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18-year-old says she was discriminated against because she has Down syndrome: 'Really mad'

An 18-year-old high school student says that she was labeled disabled and told she could not join in on a Ferris wheel ride during a school trip to a popular sporting goods store in Overland Park, Kan. because she has Down syndrome. But she and her friends refused to be silenced, taking to social media to raise awareness of discrimination.

Kathryn Embry, the manager of the girls' Blue Valley North soccer team, attended a field trip to Scheels with her class, which is composed of students with special learning needs and peers who work with them. Typically, the field trip to the store, which is used to educate students about shopping and money, involves a ride on the indoor Ferris wheel.

“I tried to go on the Ferris wheel with my buddy, but they said I can’t because I have disabilities," Kathryn told WDAF-TV.

Quick to help Kathryn were two of her friends, and members of her team, Emily Kramer and Morgan McGruder. Emily states that Kathyrn "keeps the team in line," while Morgan described her as an "amazing girl." Together, the three shot a video where Kathryn explains what occurred at Scheels and then shared the footage on Twitter.

People applauded both Kathryn and her friends for raising awareness that having a disability does not mean a person is incapable of being independent.

“Just because someone might look different than someone else, you shouldn’t assume their capabilities. Kathryn can do anything we can do," Morgan said.

The same night of the field trip, Kathryn's mother, Karen Embry, called the store. “The store manager at the time said he hadn’t heard about the incident, but he could confirm they had a policy that everybody needs to be able to understand and follow the rules," Karen said. According to the outlet, that is also the first rule on a poster by the ride. However, no rules are listed online, and Scheels did not immediately respond to Yahoo Lifestyle’s requests for comment nor provided a written copy of their policies.

Karen claims that the employees never asked Kathryn if she understood the rules, and they never explained that that was the reason why she could not ride. Allegedly, the students were told that anyone with a disability would have to ride with an adult chaperone.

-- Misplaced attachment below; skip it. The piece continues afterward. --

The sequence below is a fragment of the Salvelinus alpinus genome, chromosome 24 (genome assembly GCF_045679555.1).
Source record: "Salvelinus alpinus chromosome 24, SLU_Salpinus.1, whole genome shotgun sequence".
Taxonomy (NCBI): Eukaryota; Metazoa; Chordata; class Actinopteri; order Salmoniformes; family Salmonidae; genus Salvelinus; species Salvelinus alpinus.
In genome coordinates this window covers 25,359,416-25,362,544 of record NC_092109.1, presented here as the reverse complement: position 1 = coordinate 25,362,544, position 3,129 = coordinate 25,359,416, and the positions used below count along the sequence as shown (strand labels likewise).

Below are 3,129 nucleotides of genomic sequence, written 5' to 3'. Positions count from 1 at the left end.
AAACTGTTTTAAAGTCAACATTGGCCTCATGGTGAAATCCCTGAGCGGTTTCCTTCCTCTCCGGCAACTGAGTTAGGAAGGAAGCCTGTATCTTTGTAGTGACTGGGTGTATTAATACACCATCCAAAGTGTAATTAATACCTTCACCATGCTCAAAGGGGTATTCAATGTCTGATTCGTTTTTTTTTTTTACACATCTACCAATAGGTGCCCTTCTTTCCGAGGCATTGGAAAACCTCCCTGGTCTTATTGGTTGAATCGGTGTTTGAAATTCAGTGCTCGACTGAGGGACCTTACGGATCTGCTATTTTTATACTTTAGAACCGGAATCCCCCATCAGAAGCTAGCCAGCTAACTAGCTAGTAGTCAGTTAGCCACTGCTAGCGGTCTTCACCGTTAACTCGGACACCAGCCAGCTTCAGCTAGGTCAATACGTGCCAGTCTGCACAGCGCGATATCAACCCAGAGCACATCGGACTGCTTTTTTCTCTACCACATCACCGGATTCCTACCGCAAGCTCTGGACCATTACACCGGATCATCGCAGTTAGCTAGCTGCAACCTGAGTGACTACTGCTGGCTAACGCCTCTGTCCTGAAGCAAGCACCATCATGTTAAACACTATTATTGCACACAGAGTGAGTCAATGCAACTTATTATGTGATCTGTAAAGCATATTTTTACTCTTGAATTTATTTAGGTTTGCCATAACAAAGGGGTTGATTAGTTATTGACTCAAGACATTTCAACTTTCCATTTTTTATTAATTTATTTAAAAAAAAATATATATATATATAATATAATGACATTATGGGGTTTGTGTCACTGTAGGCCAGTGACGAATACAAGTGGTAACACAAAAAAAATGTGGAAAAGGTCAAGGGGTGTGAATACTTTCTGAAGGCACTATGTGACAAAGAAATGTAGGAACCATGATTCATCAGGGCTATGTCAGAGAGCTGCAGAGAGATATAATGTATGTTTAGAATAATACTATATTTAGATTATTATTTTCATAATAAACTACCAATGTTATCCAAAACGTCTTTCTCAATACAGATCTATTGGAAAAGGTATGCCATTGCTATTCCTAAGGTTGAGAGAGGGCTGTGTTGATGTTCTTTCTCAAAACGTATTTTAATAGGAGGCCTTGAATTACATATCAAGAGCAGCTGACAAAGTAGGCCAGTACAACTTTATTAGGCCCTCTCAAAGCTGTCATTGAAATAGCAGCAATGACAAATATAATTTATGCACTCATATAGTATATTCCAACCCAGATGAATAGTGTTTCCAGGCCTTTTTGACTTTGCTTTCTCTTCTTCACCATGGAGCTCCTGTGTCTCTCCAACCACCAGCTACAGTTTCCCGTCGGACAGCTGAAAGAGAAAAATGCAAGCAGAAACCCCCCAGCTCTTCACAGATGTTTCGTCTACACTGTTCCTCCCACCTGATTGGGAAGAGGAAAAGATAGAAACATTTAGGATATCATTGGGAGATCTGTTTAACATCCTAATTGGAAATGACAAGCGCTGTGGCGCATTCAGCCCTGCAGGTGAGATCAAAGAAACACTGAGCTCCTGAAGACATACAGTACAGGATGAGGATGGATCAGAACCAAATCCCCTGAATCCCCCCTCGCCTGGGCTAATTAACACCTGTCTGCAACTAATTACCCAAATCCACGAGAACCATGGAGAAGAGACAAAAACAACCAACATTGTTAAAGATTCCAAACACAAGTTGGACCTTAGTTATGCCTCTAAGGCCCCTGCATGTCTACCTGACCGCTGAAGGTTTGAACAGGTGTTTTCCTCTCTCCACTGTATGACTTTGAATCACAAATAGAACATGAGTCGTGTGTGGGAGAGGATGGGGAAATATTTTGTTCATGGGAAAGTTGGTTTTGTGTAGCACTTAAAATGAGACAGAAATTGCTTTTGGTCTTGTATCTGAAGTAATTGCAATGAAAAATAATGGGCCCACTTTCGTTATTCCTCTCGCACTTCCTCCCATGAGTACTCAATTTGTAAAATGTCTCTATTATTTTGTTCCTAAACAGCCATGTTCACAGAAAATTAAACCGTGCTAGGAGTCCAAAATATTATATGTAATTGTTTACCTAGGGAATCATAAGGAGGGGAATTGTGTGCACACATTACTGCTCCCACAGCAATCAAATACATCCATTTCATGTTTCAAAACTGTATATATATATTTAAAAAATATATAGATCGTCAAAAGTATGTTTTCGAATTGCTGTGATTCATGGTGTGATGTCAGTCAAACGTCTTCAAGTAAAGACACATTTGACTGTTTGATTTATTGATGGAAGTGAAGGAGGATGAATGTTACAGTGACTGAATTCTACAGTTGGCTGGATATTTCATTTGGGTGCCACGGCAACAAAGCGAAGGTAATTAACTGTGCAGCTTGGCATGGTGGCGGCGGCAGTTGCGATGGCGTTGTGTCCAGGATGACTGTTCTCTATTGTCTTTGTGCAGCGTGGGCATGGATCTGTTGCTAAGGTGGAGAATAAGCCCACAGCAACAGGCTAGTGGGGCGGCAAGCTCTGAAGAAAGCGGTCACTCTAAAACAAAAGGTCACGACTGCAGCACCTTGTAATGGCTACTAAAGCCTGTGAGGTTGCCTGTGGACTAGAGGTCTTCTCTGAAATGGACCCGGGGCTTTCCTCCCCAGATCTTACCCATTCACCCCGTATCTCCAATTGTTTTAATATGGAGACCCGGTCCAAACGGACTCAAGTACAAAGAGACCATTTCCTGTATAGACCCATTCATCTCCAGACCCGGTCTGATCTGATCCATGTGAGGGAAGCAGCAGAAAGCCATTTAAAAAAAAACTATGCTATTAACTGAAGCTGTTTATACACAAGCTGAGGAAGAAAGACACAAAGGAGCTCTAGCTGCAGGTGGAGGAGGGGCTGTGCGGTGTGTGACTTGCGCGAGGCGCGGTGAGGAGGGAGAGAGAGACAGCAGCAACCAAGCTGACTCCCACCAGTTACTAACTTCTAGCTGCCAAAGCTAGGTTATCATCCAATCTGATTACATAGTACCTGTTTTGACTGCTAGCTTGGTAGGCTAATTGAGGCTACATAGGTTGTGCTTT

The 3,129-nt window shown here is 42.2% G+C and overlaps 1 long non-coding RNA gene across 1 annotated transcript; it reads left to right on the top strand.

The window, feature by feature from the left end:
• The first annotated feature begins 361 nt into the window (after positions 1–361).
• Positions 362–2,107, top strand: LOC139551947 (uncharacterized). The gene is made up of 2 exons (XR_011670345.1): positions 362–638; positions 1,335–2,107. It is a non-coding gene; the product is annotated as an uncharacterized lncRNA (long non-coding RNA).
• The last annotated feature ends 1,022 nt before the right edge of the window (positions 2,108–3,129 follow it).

"The thing is, Kathryn has Down syndrome, so you can look at her and see that she has a disability," Karen said. "But it says nothing about what her capabilities are. She can read the rules. She can follow the rules.”

While Kathryn and her friends understand the sporting goods store has safety concerns, they also state that in previous trips to Scheels, other students with disabilities were able to ride with their peers. "They told her she couldn’t even ride with a peer, with another student, which is just outrageous," Emily said.

Kathryn was able to ride alongside an adult chaperone despite being 18 herself — technically an adult. But for the student and her friends, this incident is more than just a missed Ferris wheel ride.

"It’s the fact that they looked at her and discriminated against her because of how she looked," Emily said. "She is our good luck charm, so we had to help fight back for her.”

Kathryn's family does not want anyone to turn their backs on the business, but they do hope this attention will help educate others about discrimination, even if it is seemingly unintentional.

“We’re not here about a boycott and shut down a business that’s been very generous in our community," the Embrys said. "We’re about educating — not just the community at large, but businesses — about how even if it’s unintentional, it’s still illegal and it’s still wrong because it perpetuates stereotypes and it hurts a population, especially [those] who are hitting this young adult stage.”

The family will be satisfied with an apology, and a change of policy.

Blue Valley School District released the following statement following the incident that occurred during the field trip: “We are proud that Blue Valley employees have the best interests of our students at heart. The physical and emotional well-being of our students is always a top priority. We appreciate the efforts of our community partners to keep our kids safe through equitable practices.”

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